I hate poetry.
That's not a joke. I despised learning about classic poets, meter, similes, and everything else my mom felt was important for me to learn.
The only time I enjoyed reading poetry was before I knew what it was. I remember when I was a little girl around the age of six. I found a worn, green hardback book stuffed on one of the many bookshelves in our basement. It was my mom's copy of A Child's Garden of Verses by Robert Louis Stevenson when she was a little girl. These poems brought me to a place where my imagination could think of anything it wanted. I loved the feeling those poems brought. I didn't have to know why made the poem make me happy. I just knew it did.
Once, I had to learn the structure behind the words, the rules behind the sound, and the supposed intentions behind the writers, I began to dislike poetry. In fact, I forgot that I even loved poetry at one point.
So, writing poetry never became something I enjoyed. Assignments that told me to write about a lady bug resting on a flower petal drove me nuts. Words would never flow the way poetry was supposed to.
And ... then God decided I would be a poet.
I've written before about some of the struggles my family went through with our foster kids. The night the state told us they would be taking all four kids away, I was an emotional mess. I sat down at my laptop, wrote some words, walked away, and ate a steak burrito.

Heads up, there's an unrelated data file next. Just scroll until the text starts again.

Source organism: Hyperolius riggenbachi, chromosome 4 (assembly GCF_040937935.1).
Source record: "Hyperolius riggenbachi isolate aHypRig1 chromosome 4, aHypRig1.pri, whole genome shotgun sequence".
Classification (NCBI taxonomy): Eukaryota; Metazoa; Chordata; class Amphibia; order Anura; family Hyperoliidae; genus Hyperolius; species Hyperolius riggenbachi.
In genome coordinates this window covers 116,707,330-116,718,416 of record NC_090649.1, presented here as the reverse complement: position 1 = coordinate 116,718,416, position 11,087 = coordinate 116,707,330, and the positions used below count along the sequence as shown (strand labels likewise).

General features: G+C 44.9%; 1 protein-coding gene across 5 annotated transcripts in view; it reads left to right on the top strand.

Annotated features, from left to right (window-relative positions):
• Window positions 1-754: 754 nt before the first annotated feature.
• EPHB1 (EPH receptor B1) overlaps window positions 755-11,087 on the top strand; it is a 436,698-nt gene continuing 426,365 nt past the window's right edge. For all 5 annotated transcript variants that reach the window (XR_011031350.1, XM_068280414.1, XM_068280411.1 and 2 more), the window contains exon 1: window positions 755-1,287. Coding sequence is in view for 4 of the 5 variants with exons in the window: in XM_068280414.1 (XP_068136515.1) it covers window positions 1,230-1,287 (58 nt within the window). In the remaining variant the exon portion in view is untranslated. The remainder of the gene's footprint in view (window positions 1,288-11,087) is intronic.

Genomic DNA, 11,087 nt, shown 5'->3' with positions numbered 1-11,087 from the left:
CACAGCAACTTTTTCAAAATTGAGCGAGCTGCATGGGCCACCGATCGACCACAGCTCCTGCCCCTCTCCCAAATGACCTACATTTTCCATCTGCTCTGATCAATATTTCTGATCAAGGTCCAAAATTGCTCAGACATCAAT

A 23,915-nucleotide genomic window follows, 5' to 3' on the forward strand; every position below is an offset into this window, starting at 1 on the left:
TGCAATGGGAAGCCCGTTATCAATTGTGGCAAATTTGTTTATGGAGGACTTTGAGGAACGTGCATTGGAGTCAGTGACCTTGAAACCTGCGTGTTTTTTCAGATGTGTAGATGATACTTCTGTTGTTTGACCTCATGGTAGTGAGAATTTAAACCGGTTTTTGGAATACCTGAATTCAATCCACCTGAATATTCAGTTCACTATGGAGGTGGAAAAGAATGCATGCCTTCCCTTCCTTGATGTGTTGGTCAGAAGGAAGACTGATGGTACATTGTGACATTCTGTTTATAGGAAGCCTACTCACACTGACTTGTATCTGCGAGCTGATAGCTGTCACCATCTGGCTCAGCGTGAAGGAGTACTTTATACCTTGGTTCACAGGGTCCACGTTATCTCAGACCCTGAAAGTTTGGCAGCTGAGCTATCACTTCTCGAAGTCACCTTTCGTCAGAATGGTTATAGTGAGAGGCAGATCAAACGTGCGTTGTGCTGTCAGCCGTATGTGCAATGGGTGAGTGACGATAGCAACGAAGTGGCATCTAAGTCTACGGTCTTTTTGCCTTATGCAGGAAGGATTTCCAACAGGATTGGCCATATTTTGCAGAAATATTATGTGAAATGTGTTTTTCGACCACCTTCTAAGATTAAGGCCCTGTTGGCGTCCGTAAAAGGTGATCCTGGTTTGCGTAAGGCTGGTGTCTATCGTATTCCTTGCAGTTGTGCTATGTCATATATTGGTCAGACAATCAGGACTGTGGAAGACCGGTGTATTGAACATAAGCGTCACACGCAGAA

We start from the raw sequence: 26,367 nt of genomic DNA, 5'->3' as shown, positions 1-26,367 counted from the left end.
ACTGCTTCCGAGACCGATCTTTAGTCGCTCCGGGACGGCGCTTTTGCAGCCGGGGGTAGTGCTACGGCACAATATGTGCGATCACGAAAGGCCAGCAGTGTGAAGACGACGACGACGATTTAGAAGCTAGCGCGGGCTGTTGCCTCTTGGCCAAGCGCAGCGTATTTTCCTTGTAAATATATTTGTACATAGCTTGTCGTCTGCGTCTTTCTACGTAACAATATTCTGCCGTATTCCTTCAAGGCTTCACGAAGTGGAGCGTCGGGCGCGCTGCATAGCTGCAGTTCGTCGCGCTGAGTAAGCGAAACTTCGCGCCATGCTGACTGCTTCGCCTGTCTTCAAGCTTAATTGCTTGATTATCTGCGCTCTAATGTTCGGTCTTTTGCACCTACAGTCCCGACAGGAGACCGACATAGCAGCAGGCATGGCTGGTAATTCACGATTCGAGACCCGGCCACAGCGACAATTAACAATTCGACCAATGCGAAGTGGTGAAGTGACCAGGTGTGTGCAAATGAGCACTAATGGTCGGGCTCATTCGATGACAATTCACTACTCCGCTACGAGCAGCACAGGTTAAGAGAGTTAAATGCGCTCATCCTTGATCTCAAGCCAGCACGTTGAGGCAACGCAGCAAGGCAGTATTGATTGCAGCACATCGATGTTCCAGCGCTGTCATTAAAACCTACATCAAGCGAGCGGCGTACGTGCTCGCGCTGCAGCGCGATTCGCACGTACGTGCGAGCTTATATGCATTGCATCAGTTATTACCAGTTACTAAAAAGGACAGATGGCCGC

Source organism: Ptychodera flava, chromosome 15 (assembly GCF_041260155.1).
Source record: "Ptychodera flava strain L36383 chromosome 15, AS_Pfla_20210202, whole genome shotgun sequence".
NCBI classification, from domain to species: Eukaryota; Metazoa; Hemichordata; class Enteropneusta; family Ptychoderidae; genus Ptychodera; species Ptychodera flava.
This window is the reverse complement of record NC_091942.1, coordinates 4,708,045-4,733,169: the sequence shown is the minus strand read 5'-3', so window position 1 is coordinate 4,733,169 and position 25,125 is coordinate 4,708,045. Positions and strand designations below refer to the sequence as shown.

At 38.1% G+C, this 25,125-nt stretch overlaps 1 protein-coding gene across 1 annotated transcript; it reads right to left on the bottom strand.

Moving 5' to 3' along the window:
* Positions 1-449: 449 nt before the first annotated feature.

Later, I went back to read what I had written, I found stanzas grouped in threes. Every line in each stanza started with the same word, except for the last line.
I wrote a poem, and I don't even remember doing it.
God had set those words on my heart, and it's because of him they got written.
Without editing a word, I threw together an e-mail and sent it off to a magazine that accepted poetry from teens. The writing in that e-mail now horrifies me. I'm not sure what state of mind I was in when I wrote it.
Time passed, and I forgot about the poem.
Then last year, I get an e-mail from the editor of ENCOUNTER - the magazine. She told me that my poem was being considered. After a few more months, she offered me a contract, and also asked if she could publish the story behind the poem, the writing I thought was horrible.
A month ago, I got my copies of the magazine.
God was doing something when my family was struggling. God was doing something when he placed those words on my heart. God is still doing something as I continue to write.
I still don't love reading poetry, but I write a lot more to help me deal with life.